Use Tomato or Apple Peels to Purify Water?

Researchers from Singapore have experimented with using Tomato and Apple peels to purify water and have found desirables results that they intend to try with peels of other fruits.

Both experiments showed that the Tomato and Apple peels acted as efficient adsorbents for various contaminants and pollutants in water.

The reason behind the experiments was due to the easily assessed biowaste of both tomato and apple peels from the food processing industries which also being biodegradable would passage for viable and cheaper water purification with minimal use of energy plus less use of chemicals in the purification process therefore favoring the environment as a whole, and benefiting economically disadvantaged communities which would otherwise find difficulty in building a water purification plant due to limited electricity or resources.



Thanks to the biomembrane structure of the tomato peels, and other factors including the pH, nature and amount of adsorbent used in the extraction, toxic metal ions and organic pollutants, including dissolved organic and inorganic chemicals, dyes and pesticides were efficiently removed from water and such could also be applicable on a large scale setting.

ABSTRACT from Royal Society of Chemistry journal RSC Advances in September 2012:

“Heavy metal ions and dissolved organic compounds in waste water are known to adversely affect human health, aquatic life and the overall ecosystem.  Many hazardous pollutants need to be removed from drinking water; however, such technologies are not accessible for economically disadvantaged people around the world.

Naturally abundant tomato peels or other biomembranes are used as an efficient biomaterial to remove toxic metal ions and organic pollutants from aqueous solution.   The functional groups and morphologies of the tomato peels were characterized using FT-IR and FESEM, respectively.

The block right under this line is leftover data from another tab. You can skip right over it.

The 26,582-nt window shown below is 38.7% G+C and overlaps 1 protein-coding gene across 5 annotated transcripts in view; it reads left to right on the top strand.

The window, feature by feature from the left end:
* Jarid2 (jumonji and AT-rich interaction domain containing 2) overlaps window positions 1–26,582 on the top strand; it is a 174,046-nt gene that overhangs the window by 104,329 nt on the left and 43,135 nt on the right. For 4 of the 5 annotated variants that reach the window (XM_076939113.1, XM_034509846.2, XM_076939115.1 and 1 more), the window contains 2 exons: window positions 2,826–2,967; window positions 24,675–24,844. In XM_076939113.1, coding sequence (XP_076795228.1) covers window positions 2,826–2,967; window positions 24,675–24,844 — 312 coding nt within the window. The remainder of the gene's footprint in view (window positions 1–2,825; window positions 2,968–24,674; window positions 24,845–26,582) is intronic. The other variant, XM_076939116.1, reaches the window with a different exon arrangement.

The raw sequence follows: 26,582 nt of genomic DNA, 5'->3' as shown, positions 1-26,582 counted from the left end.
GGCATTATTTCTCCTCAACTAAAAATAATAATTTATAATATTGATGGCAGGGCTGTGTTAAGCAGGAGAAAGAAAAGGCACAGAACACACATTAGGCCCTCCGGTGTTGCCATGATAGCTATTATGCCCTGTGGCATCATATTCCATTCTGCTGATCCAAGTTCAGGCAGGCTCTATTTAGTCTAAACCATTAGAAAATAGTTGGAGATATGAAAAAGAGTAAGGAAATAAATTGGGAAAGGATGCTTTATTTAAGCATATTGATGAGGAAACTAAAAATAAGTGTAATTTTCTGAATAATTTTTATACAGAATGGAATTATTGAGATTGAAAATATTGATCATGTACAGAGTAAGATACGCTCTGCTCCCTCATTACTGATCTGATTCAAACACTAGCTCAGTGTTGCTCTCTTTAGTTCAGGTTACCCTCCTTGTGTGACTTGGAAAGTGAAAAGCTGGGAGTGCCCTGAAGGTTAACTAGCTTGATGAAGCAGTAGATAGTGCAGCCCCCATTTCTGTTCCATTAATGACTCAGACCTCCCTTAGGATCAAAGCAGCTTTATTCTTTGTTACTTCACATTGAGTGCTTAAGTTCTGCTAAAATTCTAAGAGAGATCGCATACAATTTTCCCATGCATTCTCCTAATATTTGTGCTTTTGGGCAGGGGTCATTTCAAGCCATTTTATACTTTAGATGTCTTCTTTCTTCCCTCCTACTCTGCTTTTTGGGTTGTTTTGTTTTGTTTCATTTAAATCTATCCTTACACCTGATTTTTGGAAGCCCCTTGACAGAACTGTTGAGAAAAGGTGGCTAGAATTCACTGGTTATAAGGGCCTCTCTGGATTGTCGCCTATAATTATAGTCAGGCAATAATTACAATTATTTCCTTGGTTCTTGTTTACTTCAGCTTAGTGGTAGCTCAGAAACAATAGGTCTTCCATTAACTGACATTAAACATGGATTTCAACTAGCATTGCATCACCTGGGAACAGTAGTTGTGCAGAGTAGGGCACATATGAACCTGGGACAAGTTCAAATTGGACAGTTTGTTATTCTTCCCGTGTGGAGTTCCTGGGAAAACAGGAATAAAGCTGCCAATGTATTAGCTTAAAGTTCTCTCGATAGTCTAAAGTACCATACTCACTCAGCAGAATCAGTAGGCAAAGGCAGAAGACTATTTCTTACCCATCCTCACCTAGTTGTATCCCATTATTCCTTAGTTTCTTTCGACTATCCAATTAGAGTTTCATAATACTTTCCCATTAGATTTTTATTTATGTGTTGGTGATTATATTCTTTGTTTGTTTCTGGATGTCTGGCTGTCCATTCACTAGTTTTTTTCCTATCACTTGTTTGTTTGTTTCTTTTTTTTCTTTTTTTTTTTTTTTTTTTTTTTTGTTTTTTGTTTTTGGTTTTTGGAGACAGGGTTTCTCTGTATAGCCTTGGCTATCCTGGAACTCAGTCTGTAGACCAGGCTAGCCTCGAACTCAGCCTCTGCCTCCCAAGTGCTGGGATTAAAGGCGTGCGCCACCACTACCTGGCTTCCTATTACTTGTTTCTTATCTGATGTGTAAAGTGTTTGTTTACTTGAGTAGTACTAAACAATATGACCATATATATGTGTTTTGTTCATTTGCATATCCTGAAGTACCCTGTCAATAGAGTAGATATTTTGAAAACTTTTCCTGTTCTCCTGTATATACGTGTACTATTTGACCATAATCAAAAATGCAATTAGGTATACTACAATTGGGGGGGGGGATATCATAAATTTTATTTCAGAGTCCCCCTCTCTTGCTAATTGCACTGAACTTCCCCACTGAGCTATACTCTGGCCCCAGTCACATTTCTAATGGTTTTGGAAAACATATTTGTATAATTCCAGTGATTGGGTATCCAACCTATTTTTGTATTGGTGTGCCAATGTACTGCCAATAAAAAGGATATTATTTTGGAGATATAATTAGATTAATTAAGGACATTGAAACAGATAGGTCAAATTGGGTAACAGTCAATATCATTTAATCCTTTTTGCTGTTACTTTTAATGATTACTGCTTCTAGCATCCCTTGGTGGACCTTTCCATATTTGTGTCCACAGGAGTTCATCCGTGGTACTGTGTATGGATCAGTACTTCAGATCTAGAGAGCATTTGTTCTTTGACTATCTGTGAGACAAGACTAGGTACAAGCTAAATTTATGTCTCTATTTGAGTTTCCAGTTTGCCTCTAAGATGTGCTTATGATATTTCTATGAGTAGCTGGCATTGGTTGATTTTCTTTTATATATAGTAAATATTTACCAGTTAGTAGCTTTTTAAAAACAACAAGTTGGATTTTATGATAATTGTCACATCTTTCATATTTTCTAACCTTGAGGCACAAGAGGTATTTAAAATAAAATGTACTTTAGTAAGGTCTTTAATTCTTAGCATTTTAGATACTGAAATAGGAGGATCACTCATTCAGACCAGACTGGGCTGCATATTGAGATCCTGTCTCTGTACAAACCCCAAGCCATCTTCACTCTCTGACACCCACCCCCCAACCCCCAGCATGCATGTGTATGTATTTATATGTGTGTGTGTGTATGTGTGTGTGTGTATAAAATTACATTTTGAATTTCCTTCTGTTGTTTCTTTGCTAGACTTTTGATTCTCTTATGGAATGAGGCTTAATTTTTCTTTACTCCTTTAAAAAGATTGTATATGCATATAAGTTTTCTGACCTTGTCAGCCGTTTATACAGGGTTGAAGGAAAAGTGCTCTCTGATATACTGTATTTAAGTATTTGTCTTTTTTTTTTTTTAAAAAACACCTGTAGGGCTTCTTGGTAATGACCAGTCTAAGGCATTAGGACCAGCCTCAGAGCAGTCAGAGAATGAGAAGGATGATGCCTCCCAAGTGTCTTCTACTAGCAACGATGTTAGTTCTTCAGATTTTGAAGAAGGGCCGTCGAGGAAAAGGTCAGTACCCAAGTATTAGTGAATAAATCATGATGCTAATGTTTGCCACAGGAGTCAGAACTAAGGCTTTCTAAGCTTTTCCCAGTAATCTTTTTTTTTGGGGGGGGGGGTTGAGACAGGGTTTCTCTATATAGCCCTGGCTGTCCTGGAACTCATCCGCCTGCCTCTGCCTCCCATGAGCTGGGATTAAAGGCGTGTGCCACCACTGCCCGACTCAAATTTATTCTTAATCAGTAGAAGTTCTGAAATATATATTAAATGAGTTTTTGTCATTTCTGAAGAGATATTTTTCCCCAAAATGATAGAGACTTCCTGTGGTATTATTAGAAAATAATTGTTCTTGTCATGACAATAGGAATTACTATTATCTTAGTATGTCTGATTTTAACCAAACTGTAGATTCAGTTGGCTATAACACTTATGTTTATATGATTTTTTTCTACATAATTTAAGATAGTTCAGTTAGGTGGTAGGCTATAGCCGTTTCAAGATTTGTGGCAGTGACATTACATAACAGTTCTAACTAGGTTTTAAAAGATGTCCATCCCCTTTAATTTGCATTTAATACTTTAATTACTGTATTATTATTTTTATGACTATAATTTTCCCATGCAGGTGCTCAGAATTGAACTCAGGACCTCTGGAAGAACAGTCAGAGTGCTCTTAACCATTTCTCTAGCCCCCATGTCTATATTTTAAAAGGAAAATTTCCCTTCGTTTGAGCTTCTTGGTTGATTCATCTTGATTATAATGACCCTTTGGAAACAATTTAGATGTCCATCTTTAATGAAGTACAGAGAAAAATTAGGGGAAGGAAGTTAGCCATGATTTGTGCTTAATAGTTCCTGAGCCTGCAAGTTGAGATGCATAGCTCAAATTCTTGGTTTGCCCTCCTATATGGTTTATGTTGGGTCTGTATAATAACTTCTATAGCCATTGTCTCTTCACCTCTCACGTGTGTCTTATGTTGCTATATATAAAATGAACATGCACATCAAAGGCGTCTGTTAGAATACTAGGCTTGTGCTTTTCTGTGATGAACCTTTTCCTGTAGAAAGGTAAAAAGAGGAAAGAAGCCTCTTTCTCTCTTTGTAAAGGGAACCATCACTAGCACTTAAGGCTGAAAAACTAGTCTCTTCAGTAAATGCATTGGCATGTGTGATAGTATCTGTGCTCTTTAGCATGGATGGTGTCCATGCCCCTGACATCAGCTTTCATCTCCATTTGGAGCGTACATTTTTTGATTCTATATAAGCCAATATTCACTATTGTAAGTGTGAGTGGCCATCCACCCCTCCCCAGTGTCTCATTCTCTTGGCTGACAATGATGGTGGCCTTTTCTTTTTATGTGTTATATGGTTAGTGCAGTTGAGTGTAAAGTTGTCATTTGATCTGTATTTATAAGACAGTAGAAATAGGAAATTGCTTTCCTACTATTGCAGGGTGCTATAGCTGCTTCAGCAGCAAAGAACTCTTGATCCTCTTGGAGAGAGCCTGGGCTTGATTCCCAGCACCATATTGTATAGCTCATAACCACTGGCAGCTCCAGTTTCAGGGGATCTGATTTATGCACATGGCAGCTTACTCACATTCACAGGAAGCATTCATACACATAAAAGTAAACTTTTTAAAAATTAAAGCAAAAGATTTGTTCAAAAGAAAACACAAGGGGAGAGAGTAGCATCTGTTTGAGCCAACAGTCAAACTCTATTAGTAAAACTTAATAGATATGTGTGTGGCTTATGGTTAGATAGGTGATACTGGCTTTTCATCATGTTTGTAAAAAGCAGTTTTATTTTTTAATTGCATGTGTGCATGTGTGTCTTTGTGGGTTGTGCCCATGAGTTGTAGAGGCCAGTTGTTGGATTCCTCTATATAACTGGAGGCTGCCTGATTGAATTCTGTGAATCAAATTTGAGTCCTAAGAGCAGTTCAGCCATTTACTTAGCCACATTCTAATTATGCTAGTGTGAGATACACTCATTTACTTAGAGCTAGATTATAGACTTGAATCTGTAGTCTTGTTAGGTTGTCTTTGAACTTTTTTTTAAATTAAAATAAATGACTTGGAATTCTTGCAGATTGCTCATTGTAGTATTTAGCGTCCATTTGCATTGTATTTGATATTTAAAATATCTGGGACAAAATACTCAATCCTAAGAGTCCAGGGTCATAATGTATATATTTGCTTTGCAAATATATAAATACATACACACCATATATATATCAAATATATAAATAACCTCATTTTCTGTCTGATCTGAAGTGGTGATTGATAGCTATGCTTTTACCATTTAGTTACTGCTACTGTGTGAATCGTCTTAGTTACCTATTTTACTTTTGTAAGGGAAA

Factors such as pH, nature and amount of adsorbent used for extraction were studied to establish the optimum conditions.

The maximum adsorption capacity was observed at different pH values for different pollutants. The equilibrium adsorption data were interpreted by using Freundlich and Langmuir isotherms and the adsorption mechanism was investigated by kinetic studies.”


Recently, in another experiment by the same researchers, where the surface of apple peels was immobilized with naturally occurring zirconium oxides, phosphate, arsenate, arsenite, and chromate ions were again efficiently removed from aqueous solutions and such could also be applicable on a large scale setting.

ABSTRACT from American Chemical Society journal ACS Applied Materials & Interfaces in May 2013:

“The presence of anions such as chromate, arsenate, and arsenite in drinking water is a major health concern in many parts of the world due to their high toxicity.  Removal of such anions from water using low cost biomass is an efficient and affordable treatment process.  Owing to the easy availability and biodegradability, we chose to use apple peel as a substrate for our investigations.

Zirconium cations were immobilized onto the apple peel surface and used for the extraction of anions. Zirconium loaded apple peels were used to extract anions such as phosphate, arsenate, arsenite, and chromate ions from aqueous solutions. The presence of Zr cations on the apple peel surface was characterized using XPS.

The modified adsorbent was characterized using SEM, EDS, and FT-IR. Zr treated apple peels showed efficient adsorption toward AsO2 (15.64 mg/g), AsO43– (15.68 mg/g), Cr2O72– (25.28 mg/g), and PO43– (20.35 mg/g) anions.  The adsorption and desorption studies revealed the adsorption mechanism involves electrostatic interactions.

Anion removal efficiency was estimated by batch adsorption studies.  Adsorption kinetic parameters for all anions at different concentrations were described using pseudo-first-order and pseudo-second-order rate equations.  Langumir and Freundlich isotherms were used to validate our adsorption data.

Arsenate and chromate anions were strongly adsorbed at the pH range from 2 to 6, while arsenite was extracted efficiently between pH 9 and 10.

Overall, the Zr immobilized apple peel is an efficient adsorbent for common anionic pollutants.”

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